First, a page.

LONDON - A key European stock index fell to a lifetime closing low on Tuesday, led lower by oil stocks as crude prices slipped towards $40 a barrel.
The FTSEurofirst 300 fell 1.9 percent to 669.64 points, the lowest close since the index's inception in July 1997. It has fallen for seven of the last eight sessions.
The broader STOXX 600 benchmark fell 1.8 percent, having hit lows not seen since late 1996.
'There is disappointment that the interventionist policies of governments aren't coming together fast enough,' said Mike Lenhoff, chief strategist at Brewin Dolphin.
'The market is being burdened with such huge cash calls and issuance of corporate debt, as well as government stock,' said Lenhoff.
European credit default swap spreads widened sharply on Tuesday, in response to the deteriorating economic climate and growing financial industry losses.
Crude prices, which slumped 10 percent on Monday, failed to stage a recovery and hovered about the $40 mark amid worries about demand in the face of worldwide economic slowdown.
BG Group closed 6 percent lower as its planned takeover of Australian coal seam gas firm Pure Energy moved closer.
BP fell 4.3 percent after announcing it would scale back its near-term oil and gas production growth target, as falling oil prices prompt the company to rethink investment plans.
Total, Royal Dutch Shell and Statoil were between 2.2 percent and 4.8 percent lower.
Bank stocks, among the worst affected by the stock slump that has accompanied the crisis on the world's credit markets, were broadly lower.
HSBC which slumped 18.8 percent after announcing a 12.5 billion pounds rights issue on Monday, fell another 1 percent.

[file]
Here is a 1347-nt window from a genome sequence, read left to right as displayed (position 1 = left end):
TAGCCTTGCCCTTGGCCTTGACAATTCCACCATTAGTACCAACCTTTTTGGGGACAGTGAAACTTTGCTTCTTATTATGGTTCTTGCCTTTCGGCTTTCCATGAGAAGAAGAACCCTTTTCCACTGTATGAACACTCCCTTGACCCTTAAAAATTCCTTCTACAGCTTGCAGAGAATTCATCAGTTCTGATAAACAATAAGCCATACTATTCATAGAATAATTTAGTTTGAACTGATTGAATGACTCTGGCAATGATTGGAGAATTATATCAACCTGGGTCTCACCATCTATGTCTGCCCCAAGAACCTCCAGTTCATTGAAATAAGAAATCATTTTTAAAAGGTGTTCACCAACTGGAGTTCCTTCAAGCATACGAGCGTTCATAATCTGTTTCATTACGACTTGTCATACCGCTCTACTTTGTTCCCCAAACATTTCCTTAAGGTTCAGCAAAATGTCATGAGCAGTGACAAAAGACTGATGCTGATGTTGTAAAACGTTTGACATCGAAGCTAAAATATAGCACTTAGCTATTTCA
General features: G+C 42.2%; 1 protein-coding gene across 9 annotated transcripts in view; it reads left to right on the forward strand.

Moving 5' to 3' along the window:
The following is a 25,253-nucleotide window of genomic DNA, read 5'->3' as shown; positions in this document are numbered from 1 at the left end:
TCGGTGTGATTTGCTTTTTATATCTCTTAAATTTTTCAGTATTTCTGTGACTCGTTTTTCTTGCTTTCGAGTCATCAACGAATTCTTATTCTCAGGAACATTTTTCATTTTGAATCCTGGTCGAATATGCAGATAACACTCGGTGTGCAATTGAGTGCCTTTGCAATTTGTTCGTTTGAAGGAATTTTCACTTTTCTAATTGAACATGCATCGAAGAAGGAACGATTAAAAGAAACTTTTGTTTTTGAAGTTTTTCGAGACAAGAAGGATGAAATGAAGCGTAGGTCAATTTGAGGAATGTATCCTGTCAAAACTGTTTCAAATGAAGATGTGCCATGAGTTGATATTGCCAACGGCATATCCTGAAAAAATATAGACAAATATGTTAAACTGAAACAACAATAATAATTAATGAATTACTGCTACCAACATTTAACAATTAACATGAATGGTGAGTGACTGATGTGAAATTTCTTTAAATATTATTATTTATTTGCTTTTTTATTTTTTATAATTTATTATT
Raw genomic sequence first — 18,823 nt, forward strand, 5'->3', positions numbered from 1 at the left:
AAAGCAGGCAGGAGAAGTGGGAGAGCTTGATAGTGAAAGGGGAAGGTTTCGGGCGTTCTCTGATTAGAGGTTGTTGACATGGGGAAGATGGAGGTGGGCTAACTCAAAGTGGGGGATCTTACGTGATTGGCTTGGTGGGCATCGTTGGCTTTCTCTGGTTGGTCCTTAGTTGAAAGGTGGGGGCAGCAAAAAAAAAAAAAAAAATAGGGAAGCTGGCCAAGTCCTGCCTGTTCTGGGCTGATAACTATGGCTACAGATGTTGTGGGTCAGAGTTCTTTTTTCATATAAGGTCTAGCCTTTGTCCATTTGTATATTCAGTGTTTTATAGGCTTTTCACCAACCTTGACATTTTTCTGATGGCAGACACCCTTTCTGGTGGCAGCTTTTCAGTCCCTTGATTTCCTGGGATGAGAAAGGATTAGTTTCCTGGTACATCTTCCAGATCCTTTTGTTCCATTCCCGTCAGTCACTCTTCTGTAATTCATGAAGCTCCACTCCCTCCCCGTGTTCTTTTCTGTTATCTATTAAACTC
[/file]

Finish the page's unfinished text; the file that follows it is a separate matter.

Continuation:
Societe Generale, Lloyds, Credit Suisse and Barclays were down between 2.5 percent and 7.9 percent.
Standard Chartered was a rare gainer among the banks, putting on 7.3 percent after the group said 2008 profit rose 19 percent.
Shares in Danish ingredients group Danisco fell 18.4 percent after the company cut its full-year profit expectations and said it would lay off 200 employees due to lower demand for its products.
Index heavyweight Nestle fell 4 percent.
Across Europe, the FTSE 100 index finished 3.1 percent lower, Germany's DAX was down 0.5 percent, while France's CAC 40 fell 1 percent.
'The uncertainty about the financial ramifications of the bail-out measures for government budgets and the uncertainty as to how the various capital tranches of the banks will be handled in the event of nationalisation are currently weighing on the market,' said analysts at UniCredit in a note.
Wall Street was lower as European bourses were closing. The Dow Jones, S&P 500 and Nasdaq Composite were down between 0.3 percent and 0.7 percent.
Some investors held out hope that U.S. Treasury Secretary Timothy Geithner would shed light on plans to shore up the financial system a day after Wall Street slid to a 12-year low.
His testimony follows an appearance on Capitol Hill by Federal Reserve Chairman Ben Bernanke, who urged bold action action to pull the economy out of a deepening slump, even if it means a surge in U.S. government debt.
'We are better off moving aggressively today to solve our economic problems,' he told the Senate.
(Additional reporting by Sitaraman Shankar; Editing by Andrew Macdonald)